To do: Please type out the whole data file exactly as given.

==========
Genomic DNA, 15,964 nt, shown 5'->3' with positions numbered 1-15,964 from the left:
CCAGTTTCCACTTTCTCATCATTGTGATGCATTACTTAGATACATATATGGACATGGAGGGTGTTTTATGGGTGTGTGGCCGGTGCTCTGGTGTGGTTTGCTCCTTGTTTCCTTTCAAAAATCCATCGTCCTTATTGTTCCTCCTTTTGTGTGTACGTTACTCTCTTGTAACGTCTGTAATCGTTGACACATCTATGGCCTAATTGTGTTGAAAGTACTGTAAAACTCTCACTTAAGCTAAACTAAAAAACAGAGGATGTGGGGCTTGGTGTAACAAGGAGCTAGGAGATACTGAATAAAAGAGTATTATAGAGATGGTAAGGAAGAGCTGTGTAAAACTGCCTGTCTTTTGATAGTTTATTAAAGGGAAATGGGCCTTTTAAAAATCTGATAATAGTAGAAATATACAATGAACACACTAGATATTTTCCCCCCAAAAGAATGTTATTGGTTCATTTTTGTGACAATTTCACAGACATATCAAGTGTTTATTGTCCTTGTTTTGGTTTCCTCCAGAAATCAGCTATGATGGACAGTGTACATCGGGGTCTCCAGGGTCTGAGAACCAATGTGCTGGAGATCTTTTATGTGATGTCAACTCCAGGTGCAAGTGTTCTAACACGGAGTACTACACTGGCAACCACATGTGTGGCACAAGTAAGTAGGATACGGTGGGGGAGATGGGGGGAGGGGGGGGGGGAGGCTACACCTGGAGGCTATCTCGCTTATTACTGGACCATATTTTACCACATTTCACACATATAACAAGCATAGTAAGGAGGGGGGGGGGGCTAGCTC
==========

Genomic DNA, 15,964 nt, shown 5'->3' with positions numbered 1-15,964 from the left:
CCAGTTTCCACTTTCTCATCATTGTGATGCATTACTTAGATACATATATGGACATGGAGGGTGTTTTATGGGTGTGTGGCCGGTGCTCTGGTGTGGTTTGCTCCTTGTTTCCTTTCAAAAATCCATCGTCCTTATTGTTCCTCCTTTTGTGTGTACGTTACTCTCTTGTAACGTCTGTAATCGTTGACACATCTATGGCCTAATTGTGTTGAAAGTACTGTAAAACTCTCACTTAAGCTAAACTAAAAAACAGAGGATGTGGGGCTTGGTGTAACAAGGAGCTAGGAGATACTGAATAAAAGAGTATTATAGAGATGGTAAGGAAGAGCTGTGTAAAACTGCCTGTCTTTTGATAGTTTATTAAAGGGAAATGGGCCTTTTAAAAATCTGATAATAGTAGAAATATACAATGAACACACTAGATATTTTCCCCCCAAAAGAATGTTATTGGTTCATTTTTGTGACAATTTCACAGACATATCAAGTGTTTATTGTCCTTGTTTTGGTTTCCTCCAGAAATCAGCTATGATGGACAGTGTACATCGGGGTCTCCAGGGTCTGAGAACCAATGTGCTGGAGATCTTTTATGTGATGTCAACTCCAGGTGCAAGTGTTCTAACACGGAGTACTACACTGGCAACCACATGTGTGGCACAAGTAAGTAGGATACGGTGGGGGAGATGGGGGGAGGGGGGGGGGGAGGCTACACCTGGAGGCTATCTCGCTTATTACTGGACCATATTTTACCACATTTCACACATATAACAAGCATAGTAAGGAGGGGGGGGGGGCTAGCTC